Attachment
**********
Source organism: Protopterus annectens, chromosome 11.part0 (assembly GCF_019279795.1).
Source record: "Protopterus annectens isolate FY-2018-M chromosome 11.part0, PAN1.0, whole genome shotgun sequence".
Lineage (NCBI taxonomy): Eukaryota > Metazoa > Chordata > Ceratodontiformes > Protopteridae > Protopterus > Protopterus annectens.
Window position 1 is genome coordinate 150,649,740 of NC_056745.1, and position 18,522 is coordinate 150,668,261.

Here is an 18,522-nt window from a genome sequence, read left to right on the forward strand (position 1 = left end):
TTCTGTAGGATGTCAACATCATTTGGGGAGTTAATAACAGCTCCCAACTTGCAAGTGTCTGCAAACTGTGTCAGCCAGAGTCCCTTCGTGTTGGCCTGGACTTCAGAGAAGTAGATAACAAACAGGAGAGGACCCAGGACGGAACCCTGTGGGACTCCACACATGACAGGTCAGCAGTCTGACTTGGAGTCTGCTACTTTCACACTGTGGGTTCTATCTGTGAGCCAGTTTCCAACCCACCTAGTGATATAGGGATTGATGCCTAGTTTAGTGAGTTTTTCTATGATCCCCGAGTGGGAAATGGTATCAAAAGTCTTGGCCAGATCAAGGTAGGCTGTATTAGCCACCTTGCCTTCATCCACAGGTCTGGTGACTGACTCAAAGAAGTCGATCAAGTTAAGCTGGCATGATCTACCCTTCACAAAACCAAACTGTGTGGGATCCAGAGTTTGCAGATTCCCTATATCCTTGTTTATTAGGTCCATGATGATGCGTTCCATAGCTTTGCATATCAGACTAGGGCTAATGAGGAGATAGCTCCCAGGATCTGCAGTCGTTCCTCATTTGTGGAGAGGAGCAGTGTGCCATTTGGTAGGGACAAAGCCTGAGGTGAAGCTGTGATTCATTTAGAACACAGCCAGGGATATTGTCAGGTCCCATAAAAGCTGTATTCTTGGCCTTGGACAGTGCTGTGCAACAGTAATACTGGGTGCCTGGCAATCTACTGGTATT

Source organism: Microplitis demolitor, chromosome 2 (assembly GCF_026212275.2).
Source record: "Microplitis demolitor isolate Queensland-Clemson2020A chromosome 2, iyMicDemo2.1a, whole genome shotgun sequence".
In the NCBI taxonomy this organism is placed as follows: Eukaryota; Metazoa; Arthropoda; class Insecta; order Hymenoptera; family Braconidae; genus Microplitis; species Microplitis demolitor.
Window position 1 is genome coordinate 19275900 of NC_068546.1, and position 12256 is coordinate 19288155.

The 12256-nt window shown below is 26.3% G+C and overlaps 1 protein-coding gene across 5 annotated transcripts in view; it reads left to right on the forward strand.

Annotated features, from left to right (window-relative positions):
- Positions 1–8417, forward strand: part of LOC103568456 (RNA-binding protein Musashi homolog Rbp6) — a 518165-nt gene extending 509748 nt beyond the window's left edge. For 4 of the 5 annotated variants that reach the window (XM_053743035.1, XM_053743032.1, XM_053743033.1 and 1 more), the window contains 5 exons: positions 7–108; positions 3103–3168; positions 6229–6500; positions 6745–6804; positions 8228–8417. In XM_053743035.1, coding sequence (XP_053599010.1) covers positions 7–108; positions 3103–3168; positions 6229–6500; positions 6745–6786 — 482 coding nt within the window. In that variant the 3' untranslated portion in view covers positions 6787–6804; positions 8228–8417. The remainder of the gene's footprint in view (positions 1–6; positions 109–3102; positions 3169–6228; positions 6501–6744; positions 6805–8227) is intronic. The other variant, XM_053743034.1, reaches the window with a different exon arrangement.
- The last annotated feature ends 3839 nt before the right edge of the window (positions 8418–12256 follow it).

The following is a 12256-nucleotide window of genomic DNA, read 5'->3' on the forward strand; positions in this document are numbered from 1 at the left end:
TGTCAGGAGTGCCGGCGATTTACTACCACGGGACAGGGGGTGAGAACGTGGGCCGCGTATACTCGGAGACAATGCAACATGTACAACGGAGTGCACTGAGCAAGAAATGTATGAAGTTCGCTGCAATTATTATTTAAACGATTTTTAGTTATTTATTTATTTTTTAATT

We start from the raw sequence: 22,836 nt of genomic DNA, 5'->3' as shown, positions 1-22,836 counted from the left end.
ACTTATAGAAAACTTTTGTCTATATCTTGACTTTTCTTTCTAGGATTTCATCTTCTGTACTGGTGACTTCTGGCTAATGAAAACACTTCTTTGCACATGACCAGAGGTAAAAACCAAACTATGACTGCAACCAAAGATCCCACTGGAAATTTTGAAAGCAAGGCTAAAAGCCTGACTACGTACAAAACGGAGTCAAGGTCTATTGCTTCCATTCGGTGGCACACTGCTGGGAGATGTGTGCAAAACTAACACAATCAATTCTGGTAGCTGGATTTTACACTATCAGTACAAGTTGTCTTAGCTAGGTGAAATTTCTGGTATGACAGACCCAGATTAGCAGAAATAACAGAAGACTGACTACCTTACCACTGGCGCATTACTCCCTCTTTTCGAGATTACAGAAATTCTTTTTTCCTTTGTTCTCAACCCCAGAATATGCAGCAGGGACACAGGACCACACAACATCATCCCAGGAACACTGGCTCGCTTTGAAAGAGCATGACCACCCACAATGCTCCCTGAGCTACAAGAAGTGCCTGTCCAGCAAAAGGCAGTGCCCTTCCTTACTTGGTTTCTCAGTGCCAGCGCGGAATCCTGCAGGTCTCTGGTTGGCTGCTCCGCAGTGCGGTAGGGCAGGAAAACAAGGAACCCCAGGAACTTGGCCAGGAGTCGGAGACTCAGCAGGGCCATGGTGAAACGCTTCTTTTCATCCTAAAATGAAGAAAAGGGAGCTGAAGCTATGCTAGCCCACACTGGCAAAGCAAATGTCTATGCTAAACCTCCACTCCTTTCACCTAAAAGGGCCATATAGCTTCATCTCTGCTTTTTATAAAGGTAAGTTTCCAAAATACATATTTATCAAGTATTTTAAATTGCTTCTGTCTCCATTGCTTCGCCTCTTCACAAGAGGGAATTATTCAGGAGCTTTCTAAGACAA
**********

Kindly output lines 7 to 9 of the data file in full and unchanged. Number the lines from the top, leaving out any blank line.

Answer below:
Source organism: Microplitis demolitor, chromosome 2 (assembly GCF_026212275.2).
Source record: "Microplitis demolitor isolate Queensland-Clemson2020A chromosome 2, iyMicDemo2.1a, whole genome shotgun sequence".
In the NCBI taxonomy this organism is placed as follows: Eukaryota; Metazoa; Arthropoda; class Insecta; order Hymenoptera; family Braconidae; genus Microplitis; species Microplitis demolitor.